This usually works out well. (Later when I get more confident and wing it, disaster follows.) For similar reasons, I am very careful about following the experimental instructions when doing practical work with a customer for Pert. Generally, I am rather poor at all practical tasks, so I carefully read and rigorously follow every instruction, and am especially careful with the quantities and measurements.
You can imagine my concern, therefore, as I was setting up a photoelectric effect practical in the UNISA Physics Labs, when the instruction stated rather vaguely: “Place the light source and plate somewhere around 30 centimetres apart.” Why not specify the exact distance? After all, the quantity I was trying to experimentally determine was Planck’s constant, which is (as everyone knows!) 6.62607004 × 10-34 m2 kg/s. How big is that? Not very. You need to move the comma back 34 times. That means there are 33 zeros before the first value. It is hard to imagine how small that is, which is why I was so surprised and concerned that PASCO was so haphazard with their setup instructions.
So, with all the UNISA lab assistants gathering round expectantly, I puzzled over this until I finally realised that I was about to have my first hands-on experience of the crazy and wonderful world of quantum mechanics. You see, contrary to what you might expect, the amount of light is actually irrelevant. In fact the main point of the whole experiment is that the intensity of the light falling on your receiver makes no difference. It is all about the frequency of that light. No matter at what distance you place your light source, you should still get a good value for Planck’s constant. And we did: only a few percent shy of the accepted value. It was literally amazing and not so hard, after all. Just five or six measurements of voltage and frequency.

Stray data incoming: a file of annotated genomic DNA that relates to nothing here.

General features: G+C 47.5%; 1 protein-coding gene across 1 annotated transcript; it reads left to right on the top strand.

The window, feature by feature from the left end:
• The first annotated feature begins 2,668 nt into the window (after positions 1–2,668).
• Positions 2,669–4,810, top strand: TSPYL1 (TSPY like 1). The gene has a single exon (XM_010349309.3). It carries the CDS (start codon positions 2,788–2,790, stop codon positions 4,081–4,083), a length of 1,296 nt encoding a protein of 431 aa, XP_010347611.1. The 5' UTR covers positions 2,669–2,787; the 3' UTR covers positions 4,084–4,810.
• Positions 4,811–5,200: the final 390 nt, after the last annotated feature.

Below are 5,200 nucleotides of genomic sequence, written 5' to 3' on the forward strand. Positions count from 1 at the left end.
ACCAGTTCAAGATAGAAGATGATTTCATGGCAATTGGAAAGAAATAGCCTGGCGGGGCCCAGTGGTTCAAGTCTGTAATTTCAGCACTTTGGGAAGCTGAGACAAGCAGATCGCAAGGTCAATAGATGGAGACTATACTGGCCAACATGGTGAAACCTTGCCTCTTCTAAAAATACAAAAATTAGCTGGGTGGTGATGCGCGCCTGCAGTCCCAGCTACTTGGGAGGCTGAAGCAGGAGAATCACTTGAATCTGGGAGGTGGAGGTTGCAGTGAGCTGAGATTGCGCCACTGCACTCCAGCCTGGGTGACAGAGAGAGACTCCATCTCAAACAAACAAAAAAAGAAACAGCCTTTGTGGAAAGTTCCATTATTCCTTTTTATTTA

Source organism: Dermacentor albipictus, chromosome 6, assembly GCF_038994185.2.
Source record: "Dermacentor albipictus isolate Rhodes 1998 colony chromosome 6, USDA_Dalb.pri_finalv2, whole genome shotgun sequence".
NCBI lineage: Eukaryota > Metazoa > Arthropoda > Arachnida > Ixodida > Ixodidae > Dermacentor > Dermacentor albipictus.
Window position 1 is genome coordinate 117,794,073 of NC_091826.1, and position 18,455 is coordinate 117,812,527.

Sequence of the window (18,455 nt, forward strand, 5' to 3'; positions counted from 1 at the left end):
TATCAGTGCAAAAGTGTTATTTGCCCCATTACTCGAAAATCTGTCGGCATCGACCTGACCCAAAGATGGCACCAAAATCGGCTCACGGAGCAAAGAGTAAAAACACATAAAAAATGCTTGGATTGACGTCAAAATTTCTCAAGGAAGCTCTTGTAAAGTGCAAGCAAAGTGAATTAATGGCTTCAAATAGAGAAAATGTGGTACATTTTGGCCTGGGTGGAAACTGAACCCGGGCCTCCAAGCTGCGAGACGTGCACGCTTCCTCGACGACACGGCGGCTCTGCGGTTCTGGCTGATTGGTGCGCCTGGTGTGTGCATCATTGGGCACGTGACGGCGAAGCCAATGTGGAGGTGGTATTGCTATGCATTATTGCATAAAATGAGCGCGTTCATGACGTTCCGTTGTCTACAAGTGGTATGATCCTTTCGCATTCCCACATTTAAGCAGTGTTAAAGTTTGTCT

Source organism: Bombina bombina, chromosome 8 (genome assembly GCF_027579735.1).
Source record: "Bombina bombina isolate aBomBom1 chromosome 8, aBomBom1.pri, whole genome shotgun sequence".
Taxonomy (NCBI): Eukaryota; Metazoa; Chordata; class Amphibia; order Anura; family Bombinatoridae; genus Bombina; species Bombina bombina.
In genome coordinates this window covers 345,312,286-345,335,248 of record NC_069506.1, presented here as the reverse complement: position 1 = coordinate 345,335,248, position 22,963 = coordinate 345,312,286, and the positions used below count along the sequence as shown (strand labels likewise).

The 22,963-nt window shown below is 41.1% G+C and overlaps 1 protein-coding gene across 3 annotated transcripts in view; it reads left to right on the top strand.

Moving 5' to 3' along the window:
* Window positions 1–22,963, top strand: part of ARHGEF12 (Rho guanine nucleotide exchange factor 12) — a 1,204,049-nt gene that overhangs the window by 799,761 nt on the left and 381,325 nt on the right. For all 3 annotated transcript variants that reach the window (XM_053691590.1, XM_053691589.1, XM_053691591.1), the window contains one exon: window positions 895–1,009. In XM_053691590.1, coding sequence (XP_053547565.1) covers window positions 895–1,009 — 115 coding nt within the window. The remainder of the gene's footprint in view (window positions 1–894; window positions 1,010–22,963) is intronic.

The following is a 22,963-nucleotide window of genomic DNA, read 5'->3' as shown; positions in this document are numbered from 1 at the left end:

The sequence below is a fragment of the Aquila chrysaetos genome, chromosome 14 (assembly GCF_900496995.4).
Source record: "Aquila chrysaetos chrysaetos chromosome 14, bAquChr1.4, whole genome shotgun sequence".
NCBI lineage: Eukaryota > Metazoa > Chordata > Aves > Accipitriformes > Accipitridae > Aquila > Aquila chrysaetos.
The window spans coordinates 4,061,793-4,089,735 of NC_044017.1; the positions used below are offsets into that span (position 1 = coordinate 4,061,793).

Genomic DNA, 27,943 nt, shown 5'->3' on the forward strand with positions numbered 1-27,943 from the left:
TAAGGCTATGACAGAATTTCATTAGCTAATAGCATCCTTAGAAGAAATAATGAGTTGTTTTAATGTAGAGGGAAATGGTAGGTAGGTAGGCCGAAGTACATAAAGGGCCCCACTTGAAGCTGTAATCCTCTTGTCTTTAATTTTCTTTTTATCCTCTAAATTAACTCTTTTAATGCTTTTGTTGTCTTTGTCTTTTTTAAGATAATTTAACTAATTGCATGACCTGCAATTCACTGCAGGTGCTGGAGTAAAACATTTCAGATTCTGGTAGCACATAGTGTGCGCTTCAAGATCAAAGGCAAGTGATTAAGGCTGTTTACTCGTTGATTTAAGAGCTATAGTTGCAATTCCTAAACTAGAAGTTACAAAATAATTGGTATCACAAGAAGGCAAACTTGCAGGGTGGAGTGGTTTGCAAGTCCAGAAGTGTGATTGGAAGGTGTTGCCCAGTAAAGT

And this got me thinking: this is an extremely clever experimental design. That it is possible to contrive an experiment to measure such a ridiculously small value, one that even clumsy experimenters like myself can calculate in a single lab period, well, that is some seriously clever thinking. And the UNISA lab is filled with material like this – you can measure the charge to mass of an electron just by measuring the radius of a beam and its associated voltage. And you can measure microscopic diffraction spacing just from the length to a view screen and the distance between the dots of light projected there. These are invisible, almost unfathomable, quantities. But because of experimental ingenuity, anyone can quite easily work them out. (If I can do it, believe me, you can too!)
Of course centuries of science went into making this easy, which is both humbling and inspiring. So I do wish in this Christmas period that you also get to encounter extraordinary achievements in some way. It is easy to get discouraged just by opening a newspaper. To be uplifted you sometimes have to dig a little deeper. Sometimes right down to the tiniest quantities that you can imagine.